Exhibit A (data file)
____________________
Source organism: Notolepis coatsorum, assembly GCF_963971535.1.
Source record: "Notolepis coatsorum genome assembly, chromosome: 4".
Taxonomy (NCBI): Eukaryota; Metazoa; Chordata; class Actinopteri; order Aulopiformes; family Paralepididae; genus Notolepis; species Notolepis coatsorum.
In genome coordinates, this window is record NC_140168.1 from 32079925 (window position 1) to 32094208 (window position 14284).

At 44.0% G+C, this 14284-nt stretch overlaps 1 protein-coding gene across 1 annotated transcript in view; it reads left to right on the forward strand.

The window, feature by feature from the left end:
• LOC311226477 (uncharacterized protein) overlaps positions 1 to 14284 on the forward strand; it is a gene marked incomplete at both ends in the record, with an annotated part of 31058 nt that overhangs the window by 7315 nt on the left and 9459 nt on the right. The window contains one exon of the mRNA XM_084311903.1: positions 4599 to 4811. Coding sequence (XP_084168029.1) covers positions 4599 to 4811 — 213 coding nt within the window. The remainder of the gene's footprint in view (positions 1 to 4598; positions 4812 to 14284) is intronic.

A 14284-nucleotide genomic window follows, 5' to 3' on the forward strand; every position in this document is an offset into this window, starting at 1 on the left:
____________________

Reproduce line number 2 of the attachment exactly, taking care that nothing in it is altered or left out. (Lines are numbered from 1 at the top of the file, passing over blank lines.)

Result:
Source record: "Notolepis coatsorum genome assembly, chromosome: 4".